Being an introvert by nature prevents women in particular from getting ahead in business. To remain true to themselves, how can more low-key personalities achieve their goals?
Donald Trump has proved that the most uninhibited extrovert can stomp to the very top of the leadership ladder. Trump thrives when he’s among the masses. The bigger the crowd, the louder and more assured he gets. He knows exactly what to say, at just the right time.
As an extrovert, Trump is an extreme and, perhaps, aggressive example. Yet, he does embody elements of the personality trait that society favours; we smile at the toddler who sings the loudest at music group and laugh with the quick-witted classmate. We savour positive attention from the bubbly girls and outgoing guys at high school.
Even the workplace is set up to favour extroverts, says Susan Cain, best-selling author and co-founder of the Quiet Revolution, an organisation that aims to unlock the power of introverts. “We work in open-plan offices without walls, where we are subject to the constant noise and gaze of our co-workers,” she says in her TED talk on introversion, which has been viewed more than 15 million times. “And when it comes to leadership, introverts are routinely passed over for these positions.”
Researchers estimate that a third to a half of the population lean towards introversion. Applied to the workplace, can this number be ignored?
Double-glazed glass ceiling
“Introverted women are worried that they are seen as not interested or appear disengaged. Or seen as not as confident because they don’t speak up.”
Megumi Miki, author & leadership specialist
The polar opposite to Trump is the introverted female. Her quieter nature and gender presents her with a “double-glazed glass ceiling”, according to author and leadership and culture specialist Megumi Miki.
Miki has spoken with more than 200 women who identify as introverted across Australia. A major concern for them is that their employers and colleagues misunderstand them, says Miki. “They are worried that they appear disengaged,” she says. “Or that they are not confident because they don’t speak up, or that they don’t want to contribute.”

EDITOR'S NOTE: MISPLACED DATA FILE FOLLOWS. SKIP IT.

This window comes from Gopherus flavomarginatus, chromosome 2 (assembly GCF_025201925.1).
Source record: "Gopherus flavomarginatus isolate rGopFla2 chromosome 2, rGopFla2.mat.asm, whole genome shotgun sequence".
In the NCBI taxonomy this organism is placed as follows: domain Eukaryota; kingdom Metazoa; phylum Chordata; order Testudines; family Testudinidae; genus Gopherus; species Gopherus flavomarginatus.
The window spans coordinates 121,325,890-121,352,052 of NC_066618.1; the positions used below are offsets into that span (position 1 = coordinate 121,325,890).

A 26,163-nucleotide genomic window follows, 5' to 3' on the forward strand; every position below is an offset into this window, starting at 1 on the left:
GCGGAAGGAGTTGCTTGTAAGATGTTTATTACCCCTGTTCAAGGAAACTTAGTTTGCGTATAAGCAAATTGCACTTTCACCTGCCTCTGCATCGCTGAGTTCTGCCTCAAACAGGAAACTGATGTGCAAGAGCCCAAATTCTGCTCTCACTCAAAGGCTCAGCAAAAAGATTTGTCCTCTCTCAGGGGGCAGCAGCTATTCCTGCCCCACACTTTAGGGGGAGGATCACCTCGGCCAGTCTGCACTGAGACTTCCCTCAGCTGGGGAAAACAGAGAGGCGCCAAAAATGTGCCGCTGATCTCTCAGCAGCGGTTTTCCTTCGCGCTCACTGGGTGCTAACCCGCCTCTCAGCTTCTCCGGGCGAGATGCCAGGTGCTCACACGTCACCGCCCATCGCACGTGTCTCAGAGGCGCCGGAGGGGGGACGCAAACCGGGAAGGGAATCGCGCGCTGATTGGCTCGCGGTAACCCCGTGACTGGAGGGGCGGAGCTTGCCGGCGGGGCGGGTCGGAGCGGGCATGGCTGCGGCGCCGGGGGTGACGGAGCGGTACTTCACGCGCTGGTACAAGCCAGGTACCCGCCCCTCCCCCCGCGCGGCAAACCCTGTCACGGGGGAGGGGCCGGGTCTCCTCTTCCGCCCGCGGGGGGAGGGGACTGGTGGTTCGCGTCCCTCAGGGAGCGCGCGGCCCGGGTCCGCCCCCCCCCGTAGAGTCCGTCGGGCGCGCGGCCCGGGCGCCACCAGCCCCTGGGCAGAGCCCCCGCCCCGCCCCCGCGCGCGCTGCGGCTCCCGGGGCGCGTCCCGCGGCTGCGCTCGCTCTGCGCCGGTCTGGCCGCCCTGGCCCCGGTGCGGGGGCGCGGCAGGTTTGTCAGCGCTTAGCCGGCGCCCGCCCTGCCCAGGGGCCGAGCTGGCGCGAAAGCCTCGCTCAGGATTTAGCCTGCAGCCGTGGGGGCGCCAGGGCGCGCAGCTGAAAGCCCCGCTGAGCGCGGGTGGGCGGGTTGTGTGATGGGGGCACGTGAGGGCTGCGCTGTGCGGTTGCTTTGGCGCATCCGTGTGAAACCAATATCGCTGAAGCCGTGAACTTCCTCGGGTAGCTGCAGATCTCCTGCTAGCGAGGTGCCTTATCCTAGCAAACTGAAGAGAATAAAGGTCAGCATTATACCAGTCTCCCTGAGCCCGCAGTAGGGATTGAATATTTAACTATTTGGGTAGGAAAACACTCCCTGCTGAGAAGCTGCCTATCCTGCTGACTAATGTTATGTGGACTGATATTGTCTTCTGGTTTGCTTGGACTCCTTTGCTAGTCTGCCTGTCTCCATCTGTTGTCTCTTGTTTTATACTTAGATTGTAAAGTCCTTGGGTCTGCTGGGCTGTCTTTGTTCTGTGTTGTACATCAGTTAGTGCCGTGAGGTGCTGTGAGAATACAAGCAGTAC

However, Miki says introverted women who have leadership ambitions can’t wait until the workplace becomes more favourable to them; they need to adapt if they want to get ahead. And encouraging these women to “be more confident” or to “fake it ‘til you make it” won’t help in the long term.
An introvert herself, Miki recalls being exhausted early in her career when she “put on a power suit and heels” in a bid to adopt the extroverted persona expected from someone working for a leading business consultancy.
What will help introverted women edge out of their comfort zone? Miki says finding a passion that they can incorporate into their everyday work is a great enabler. “There needs to be some pull towards wanting to contribute more,” she advises. “You need to work out what you are passionate about and then connect it with an end outcome that is useful to the business.”
Quietly powerful in HR
Introverted female HR leaders may face the challenge of being the only female at the top table and competing to be heard among leaders of major profit centres that traditionally hold sway. Yet those who identify as introvert can still make a strategic impact while remaining true to themselves, Miki says.